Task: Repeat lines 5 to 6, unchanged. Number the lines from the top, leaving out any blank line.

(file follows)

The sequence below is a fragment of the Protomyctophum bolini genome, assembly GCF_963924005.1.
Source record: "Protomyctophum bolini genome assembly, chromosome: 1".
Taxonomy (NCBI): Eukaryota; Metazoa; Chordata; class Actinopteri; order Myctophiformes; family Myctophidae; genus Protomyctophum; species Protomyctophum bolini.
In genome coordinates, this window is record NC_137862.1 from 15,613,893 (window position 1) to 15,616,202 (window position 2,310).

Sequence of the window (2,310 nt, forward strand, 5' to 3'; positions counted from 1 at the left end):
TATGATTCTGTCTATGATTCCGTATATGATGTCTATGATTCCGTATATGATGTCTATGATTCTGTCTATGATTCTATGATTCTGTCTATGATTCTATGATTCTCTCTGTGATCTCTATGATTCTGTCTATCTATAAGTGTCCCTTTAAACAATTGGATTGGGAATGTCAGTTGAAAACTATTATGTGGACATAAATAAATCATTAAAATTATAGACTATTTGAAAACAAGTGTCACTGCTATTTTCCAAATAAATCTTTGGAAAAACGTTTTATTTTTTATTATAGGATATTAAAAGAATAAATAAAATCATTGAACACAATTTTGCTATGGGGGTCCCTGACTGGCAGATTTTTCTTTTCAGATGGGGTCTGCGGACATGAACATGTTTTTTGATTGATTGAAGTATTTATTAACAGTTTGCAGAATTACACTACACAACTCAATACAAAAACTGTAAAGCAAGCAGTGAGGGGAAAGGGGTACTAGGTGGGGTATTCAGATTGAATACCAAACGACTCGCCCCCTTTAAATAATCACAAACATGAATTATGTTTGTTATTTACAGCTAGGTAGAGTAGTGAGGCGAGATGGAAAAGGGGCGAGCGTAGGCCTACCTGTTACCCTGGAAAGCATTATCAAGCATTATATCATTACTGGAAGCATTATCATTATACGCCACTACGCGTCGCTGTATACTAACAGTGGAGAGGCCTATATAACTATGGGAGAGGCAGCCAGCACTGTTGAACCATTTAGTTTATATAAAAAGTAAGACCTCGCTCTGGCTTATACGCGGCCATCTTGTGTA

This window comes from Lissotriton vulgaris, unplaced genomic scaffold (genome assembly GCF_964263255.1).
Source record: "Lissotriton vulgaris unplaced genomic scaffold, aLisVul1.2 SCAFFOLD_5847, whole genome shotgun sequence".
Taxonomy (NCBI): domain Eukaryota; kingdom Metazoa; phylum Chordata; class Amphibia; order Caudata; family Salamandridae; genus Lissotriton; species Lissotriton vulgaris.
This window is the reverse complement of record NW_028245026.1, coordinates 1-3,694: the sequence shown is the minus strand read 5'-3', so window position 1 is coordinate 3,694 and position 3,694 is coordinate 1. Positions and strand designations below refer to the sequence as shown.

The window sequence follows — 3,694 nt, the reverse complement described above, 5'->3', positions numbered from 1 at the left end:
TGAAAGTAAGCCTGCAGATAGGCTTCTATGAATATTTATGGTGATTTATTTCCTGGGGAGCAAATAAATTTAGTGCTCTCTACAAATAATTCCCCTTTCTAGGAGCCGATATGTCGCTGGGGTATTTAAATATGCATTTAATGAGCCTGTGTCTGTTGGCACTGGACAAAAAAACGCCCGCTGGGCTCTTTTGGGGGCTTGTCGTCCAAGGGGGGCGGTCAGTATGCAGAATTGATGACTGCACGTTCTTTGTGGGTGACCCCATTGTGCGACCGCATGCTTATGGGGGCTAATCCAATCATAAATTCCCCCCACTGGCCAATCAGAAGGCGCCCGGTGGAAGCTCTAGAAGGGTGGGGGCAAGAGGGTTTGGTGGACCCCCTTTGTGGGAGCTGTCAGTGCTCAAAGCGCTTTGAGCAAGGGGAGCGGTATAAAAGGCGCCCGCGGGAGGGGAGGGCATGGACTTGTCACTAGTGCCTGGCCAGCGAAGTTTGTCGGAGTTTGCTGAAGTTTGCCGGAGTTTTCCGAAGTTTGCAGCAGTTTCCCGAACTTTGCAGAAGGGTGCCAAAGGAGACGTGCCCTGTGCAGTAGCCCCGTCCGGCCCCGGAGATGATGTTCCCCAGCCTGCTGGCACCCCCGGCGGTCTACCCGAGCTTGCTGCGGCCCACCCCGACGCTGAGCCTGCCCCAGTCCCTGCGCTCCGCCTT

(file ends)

Sequence of the window (2,310 nt, forward strand, 5' to 3'; positions counted from 1 at the left end):
TATGATTCTGTCTATGATTCCGTATATGATGTCTATGATTCCGTATATGATGTCTATGATTCTGTCTATGATTCTATGATTCTGTCTATGATTCTATGATTCTCTCTGTGATCTCTATGATTCTGTCTATCTATAAGTGTCCCTTTAAACAATTGGATTGGGAATGTCAGTTGAAAACTATTATGTGGACATAAATAAATCATTAAAATTATAGACTATTTGAAAACAAGTGTCACTGCTATTTTCCAAATAAATCTTTGGAAAAACGTTTTATTTTTTATTATAGGATATTAAAAGAATAAATAAAATCATTGAACACAATTTTGCTATGGGGGTCCCTGACTGGCAGATTTTTCTTTTCAGATGGGGTCTGCGGACATGAACATGTTTTTTGATTGATTGAAGTATTTATTAACAGTTTGCAGAATTACACTACACAACTCAATACAAAAACTGTAAAGCAAGCAGTGAGGGGAAAGGGGTACTAGGTGGGGTATTCAGATTGAATACCAAACGACTCGCCCCCTTTAAATAATCACAAACATGAATTATGTTTGTTATTTACAGCTAGGTAGAGTAGTGAGGCGAGATGGAAAAGGGGCGAGCGTAGGCCTACCTGTTACCCTGGAAAGCATTATCAAGCATTATATCATTACTGGAAGCATTATCATTATACGCCACTACGCGTCGCTGTATACTAACAGTGGAGAGGCCTATATAACTATGGGAGAGGCAGCCAGCACTGTTGAACCATTTAGTTTATATAAAAAGTAAGACCTCGCTCTGGCTTATACGCGGCCATCTTGTGTA